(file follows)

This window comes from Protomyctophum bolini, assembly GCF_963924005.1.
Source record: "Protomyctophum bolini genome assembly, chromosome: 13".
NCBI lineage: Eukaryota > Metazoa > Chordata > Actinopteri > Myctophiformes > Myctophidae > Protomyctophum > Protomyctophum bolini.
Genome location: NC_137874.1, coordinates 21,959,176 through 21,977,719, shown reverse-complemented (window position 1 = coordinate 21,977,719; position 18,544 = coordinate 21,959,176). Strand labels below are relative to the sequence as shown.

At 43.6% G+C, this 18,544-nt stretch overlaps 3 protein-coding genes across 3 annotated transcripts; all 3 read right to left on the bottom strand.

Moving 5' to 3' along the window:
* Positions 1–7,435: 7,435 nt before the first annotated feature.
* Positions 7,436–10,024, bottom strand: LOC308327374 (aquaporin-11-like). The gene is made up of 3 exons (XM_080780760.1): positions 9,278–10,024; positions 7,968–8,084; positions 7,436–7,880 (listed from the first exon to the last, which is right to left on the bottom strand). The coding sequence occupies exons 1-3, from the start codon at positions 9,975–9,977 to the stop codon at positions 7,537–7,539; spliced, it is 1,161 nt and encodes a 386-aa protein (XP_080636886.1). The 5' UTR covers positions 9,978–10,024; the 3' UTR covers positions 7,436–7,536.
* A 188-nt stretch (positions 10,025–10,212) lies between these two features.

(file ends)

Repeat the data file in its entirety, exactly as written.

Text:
This window comes from Protomyctophum bolini, assembly GCF_963924005.1.
Source record: "Protomyctophum bolini genome assembly, chromosome: 13".
NCBI lineage: Eukaryota > Metazoa > Chordata > Actinopteri > Myctophiformes > Myctophidae > Protomyctophum > Protomyctophum bolini.
Genome location: NC_137874.1, coordinates 21,959,176 through 21,977,719, shown reverse-complemented (window position 1 = coordinate 21,977,719; position 18,544 = coordinate 21,959,176). Strand labels below are relative to the sequence as shown.

At 43.6% G+C, this 18,544-nt stretch overlaps 3 protein-coding genes across 3 annotated transcripts; all 3 read right to left on the bottom strand.

Moving 5' to 3' along the window:
* Positions 1–7,435: 7,435 nt before the first annotated feature.
* Positions 7,436–10,024, bottom strand: LOC308327374 (aquaporin-11-like). The gene is made up of 3 exons (XM_080780760.1): positions 9,278–10,024; positions 7,968–8,084; positions 7,436–7,880 (listed from the first exon to the last, which is right to left on the bottom strand). The coding sequence occupies exons 1-3, from the start codon at positions 9,975–9,977 to the stop codon at positions 7,537–7,539; spliced, it is 1,161 nt and encodes a 386-aa protein (XP_080636886.1). The 5' UTR covers positions 9,978–10,024; the 3' UTR covers positions 7,436–7,536.
* A 188-nt stretch (positions 10,025–10,212) lies between these two features.